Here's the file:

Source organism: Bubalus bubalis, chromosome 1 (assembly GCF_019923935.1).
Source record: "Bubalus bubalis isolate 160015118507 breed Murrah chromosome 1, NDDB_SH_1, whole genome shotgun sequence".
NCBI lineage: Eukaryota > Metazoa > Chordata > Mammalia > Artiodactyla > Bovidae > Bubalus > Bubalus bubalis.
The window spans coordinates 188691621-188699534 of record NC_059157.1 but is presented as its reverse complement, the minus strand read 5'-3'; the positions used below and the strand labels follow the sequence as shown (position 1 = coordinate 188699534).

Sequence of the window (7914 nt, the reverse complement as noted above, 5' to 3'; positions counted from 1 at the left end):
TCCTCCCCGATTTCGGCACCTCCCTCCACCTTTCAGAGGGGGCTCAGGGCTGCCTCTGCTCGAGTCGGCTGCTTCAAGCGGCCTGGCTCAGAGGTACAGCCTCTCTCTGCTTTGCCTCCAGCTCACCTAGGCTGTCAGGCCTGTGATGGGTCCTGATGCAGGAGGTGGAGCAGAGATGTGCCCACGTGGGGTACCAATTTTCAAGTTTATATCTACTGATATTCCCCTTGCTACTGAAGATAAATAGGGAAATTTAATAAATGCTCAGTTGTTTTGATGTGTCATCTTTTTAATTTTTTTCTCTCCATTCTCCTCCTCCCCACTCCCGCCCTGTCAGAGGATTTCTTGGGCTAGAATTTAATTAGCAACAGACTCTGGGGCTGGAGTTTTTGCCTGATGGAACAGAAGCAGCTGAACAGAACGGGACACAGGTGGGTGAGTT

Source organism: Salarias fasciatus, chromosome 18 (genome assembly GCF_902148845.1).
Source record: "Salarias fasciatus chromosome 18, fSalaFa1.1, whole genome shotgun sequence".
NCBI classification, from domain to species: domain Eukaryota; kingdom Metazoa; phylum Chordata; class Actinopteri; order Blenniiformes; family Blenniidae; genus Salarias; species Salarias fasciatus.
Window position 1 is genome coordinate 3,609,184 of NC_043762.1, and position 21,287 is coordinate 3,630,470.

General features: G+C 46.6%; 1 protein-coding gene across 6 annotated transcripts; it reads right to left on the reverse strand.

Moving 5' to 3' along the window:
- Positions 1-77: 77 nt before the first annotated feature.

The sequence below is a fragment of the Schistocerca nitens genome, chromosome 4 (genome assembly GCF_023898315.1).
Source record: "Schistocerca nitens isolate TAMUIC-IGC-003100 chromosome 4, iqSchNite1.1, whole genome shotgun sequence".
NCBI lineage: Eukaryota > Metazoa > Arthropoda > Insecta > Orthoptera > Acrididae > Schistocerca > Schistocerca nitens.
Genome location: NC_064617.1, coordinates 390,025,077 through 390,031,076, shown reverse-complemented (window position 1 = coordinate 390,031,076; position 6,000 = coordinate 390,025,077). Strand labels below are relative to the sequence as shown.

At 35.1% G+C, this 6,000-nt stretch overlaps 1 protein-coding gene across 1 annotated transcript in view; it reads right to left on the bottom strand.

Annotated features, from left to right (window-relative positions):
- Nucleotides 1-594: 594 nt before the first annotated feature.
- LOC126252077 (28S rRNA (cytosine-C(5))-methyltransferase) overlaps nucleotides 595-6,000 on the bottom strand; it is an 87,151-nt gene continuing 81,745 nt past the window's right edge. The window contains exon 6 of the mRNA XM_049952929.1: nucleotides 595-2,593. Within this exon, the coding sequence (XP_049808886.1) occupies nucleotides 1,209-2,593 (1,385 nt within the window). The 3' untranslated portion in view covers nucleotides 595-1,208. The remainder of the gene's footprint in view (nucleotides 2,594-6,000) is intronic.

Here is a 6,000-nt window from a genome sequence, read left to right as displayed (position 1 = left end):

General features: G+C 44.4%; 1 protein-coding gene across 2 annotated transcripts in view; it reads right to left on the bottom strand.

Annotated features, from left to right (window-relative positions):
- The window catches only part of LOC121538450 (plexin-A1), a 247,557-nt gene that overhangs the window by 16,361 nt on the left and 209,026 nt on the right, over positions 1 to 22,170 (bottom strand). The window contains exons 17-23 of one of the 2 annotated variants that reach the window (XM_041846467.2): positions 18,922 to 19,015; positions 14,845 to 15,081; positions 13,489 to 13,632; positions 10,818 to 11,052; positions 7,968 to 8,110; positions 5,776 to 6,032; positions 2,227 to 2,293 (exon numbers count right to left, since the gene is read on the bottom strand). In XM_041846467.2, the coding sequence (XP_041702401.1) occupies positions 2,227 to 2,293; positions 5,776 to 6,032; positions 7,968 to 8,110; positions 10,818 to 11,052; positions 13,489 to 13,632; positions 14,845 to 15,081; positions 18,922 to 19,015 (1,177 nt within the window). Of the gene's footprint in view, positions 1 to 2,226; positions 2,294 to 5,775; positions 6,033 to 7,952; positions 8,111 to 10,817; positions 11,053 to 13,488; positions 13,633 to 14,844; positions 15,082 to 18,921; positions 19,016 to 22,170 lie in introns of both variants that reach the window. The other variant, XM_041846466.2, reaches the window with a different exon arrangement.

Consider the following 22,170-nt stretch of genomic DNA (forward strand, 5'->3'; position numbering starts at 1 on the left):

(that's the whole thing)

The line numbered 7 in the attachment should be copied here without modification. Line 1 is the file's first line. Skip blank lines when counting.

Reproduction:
Source organism: Salarias fasciatus, chromosome 18 (genome assembly GCF_902148845.1).